By G C Mays
The USDA published its World Agricultural Supply and Demand Estimates Report, and while ending stocks in the U.S. are lower, global ending stocks soared 3.1 million metric tons higher to what looks like an all-time high of 213.1 million metric tons.
In December, when global wheat stocks stood at multi-year highs and the EUR/USD exchange rate was highly correlated with wheat, there were serious concerns about a strengthening dollar lowering wheat prices and delaying purchases of fertilizer, which would place pressure on the earnings of fertilizer companies like Mosaic (NYSE:MOS), Potash Corp (NYSE:POT), & CF Industries (NYSE:CF), all of which had a strong correlation to the EUR/USD and the supply demand dynamics of wheat. However, since then wheat has decoupled from the EUR/USD.
Drought conditions in South America focused everyone's attention on corn and soybean production. For a few weeks the only thing the market wanted to know was how wheat was trading relative to corn. The fertilizer companies have also decoupled from the euro and are trading with the S&P 500 for the moment.
A couple of weeks into January there was really nothing new coming out of South America, Greece's March refinancing deadline was still in the distance and the markets were beginning to become desensitized to European debt concerns. Once the market prices in all known industry specific news, stocks will begin to move with the crowd until a new catalyst emerges.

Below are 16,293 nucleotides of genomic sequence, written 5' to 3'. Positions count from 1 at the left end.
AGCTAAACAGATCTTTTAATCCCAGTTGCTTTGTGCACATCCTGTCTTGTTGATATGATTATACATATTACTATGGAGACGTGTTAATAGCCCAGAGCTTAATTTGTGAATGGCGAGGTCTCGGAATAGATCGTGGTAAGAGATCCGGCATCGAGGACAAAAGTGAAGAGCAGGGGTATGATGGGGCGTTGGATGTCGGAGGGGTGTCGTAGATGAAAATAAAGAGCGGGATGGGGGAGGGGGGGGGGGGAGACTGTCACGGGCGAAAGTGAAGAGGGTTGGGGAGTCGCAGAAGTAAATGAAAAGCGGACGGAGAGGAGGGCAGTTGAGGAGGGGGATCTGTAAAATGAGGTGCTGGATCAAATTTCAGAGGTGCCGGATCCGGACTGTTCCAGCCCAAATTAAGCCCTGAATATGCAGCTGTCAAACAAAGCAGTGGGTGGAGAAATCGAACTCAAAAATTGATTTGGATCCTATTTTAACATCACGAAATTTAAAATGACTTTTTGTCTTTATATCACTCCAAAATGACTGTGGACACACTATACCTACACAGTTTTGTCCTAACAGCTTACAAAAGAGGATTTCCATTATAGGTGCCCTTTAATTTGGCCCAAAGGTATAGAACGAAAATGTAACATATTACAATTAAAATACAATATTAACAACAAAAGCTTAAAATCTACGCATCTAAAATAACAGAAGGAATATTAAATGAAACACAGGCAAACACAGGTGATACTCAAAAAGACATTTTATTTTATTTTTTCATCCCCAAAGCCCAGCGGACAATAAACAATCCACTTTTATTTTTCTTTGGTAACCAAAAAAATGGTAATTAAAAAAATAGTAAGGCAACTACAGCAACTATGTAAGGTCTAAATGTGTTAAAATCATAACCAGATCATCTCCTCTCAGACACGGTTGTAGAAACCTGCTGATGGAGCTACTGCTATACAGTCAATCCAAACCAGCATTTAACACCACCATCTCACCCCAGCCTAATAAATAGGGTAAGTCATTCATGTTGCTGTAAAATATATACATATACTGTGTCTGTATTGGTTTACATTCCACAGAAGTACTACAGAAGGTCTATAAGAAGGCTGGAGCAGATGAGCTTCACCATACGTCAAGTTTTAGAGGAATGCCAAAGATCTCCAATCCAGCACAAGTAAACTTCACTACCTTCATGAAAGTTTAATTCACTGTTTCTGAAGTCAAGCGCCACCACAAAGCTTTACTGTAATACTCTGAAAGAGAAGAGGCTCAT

Global Ending Stocks
Production increases in N. Africa, India, Kazakhstan, and the Former Soviet Union (FSU-12) as well as higher estimates of beginning stocks in Kazakhstan, and the Former Soviet Union (FSU-12) are largely responsible for the increase in Global Ending Stocks.
If these ending stock estimates hold they will be the highest level of global ending stocks on record, which stretch back to 1974. The previous record was in the 1999-2000 growing season when ending stocks were 210.3 million metric tons.
Also adding to record ending stocks are reductions in global wheat consumption. There has been a 1.0 million metric ton reduction in consumption estimates as India has reduced its estimates of use for food by 1.6 million metric tons. This reduction was partly offset by increased use in Argentina, Brazil, Russia and the US.
While spring drought conditions could threaten wheat crop yields in the US, conditions in the European Union, China, and the FSU-12 appear healthy. The US typically has only 6 - 12% of global ending stocks so lower ending stocks in the US may not support prices going forward.
If estimates of ending wheat stock levels stay this high for the rest of the season the stock prices of Mosaic, Potash Corp, and CF Industries could come under more pressure. However, if the US initiates another round of quantitative easing or the market continues to ignore debt problems in europe and the dollar continues to weaken this could give strong support to wheat prices.